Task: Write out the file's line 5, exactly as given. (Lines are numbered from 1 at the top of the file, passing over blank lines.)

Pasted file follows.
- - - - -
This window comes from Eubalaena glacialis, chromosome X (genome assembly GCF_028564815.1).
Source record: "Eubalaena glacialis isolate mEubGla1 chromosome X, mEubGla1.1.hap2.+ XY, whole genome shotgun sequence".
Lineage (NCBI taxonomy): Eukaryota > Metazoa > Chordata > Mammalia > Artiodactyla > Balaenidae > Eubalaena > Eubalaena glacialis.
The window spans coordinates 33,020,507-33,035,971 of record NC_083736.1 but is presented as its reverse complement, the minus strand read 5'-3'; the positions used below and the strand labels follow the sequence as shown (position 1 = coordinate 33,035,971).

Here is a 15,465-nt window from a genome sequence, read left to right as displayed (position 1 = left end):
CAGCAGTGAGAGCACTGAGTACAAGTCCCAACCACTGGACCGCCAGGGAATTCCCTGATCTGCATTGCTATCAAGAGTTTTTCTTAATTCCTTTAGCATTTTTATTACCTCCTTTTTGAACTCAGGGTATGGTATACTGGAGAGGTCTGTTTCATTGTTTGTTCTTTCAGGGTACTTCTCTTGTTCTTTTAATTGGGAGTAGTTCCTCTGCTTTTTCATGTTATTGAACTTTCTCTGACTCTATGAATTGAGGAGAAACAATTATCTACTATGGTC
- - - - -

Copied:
Here is a 15,465-nt window from a genome sequence, read left to right as displayed (position 1 = left end):